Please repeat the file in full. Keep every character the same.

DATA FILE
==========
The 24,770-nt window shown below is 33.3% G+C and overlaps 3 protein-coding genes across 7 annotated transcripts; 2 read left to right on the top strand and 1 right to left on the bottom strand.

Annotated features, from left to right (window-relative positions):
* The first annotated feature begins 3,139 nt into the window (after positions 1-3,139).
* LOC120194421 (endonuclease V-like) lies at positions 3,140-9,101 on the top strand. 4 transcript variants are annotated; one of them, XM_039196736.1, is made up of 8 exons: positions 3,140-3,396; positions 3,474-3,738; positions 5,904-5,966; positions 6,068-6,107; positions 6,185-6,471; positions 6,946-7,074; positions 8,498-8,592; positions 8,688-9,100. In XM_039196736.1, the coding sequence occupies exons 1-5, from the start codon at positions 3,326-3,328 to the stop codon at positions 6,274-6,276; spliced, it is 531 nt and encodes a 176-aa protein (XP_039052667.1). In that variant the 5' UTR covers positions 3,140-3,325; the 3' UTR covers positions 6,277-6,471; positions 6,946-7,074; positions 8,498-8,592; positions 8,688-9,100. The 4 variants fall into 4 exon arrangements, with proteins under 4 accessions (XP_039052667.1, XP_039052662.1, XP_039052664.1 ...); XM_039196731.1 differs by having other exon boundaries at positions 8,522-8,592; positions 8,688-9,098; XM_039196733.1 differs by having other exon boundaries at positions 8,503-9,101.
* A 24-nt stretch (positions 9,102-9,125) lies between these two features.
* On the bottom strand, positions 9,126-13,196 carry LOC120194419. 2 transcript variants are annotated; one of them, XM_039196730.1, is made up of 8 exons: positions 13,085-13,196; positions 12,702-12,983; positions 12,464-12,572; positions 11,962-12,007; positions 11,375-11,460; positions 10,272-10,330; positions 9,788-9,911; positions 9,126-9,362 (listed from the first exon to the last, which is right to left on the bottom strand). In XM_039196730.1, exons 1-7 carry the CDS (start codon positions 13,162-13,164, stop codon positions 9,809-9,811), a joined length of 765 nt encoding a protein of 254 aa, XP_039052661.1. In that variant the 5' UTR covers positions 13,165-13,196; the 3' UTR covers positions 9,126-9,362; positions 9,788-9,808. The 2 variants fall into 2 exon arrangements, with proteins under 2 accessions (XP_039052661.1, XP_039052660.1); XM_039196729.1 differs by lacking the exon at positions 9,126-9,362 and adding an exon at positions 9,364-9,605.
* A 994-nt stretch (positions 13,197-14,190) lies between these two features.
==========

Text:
The 24,770-nt window shown below is 33.3% G+C and overlaps 3 protein-coding genes across 7 annotated transcripts; 2 read left to right on the top strand and 1 right to left on the bottom strand.

Annotated features, from left to right (window-relative positions):
* The first annotated feature begins 3,139 nt into the window (after positions 1-3,139).
* LOC120194421 (endonuclease V-like) lies at positions 3,140-9,101 on the top strand. 4 transcript variants are annotated; one of them, XM_039196736.1, is made up of 8 exons: positions 3,140-3,396; positions 3,474-3,738; positions 5,904-5,966; positions 6,068-6,107; positions 6,185-6,471; positions 6,946-7,074; positions 8,498-8,592; positions 8,688-9,100. In XM_039196736.1, the coding sequence occupies exons 1-5, from the start codon at positions 3,326-3,328 to the stop codon at positions 6,274-6,276; spliced, it is 531 nt and encodes a 176-aa protein (XP_039052667.1). In that variant the 5' UTR covers positions 3,140-3,325; the 3' UTR covers positions 6,277-6,471; positions 6,946-7,074; positions 8,498-8,592; positions 8,688-9,100. The 4 variants fall into 4 exon arrangements, with proteins under 4 accessions (XP_039052667.1, XP_039052662.1, XP_039052664.1 ...); XM_039196731.1 differs by having other exon boundaries at positions 8,522-8,592; positions 8,688-9,098; XM_039196733.1 differs by having other exon boundaries at positions 8,503-9,101.
* A 24-nt stretch (positions 9,102-9,125) lies between these two features.
* On the bottom strand, positions 9,126-13,196 carry LOC120194419. 2 transcript variants are annotated; one of them, XM_039196730.1, is made up of 8 exons: positions 13,085-13,196; positions 12,702-12,983; positions 12,464-12,572; positions 11,962-12,007; positions 11,375-11,460; positions 10,272-10,330; positions 9,788-9,911; positions 9,126-9,362 (listed from the first exon to the last, which is right to left on the bottom strand). In XM_039196730.1, exons 1-7 carry the CDS (start codon positions 13,162-13,164, stop codon positions 9,809-9,811), a joined length of 765 nt encoding a protein of 254 aa, XP_039052661.1. In that variant the 5' UTR covers positions 13,165-13,196; the 3' UTR covers positions 9,126-9,362; positions 9,788-9,808. The 2 variants fall into 2 exon arrangements, with proteins under 2 accessions (XP_039052661.1, XP_039052660.1); XM_039196729.1 differs by lacking the exon at positions 9,126-9,362 and adding an exon at positions 9,364-9,605.
* A 994-nt stretch (positions 13,197-14,190) lies between these two features.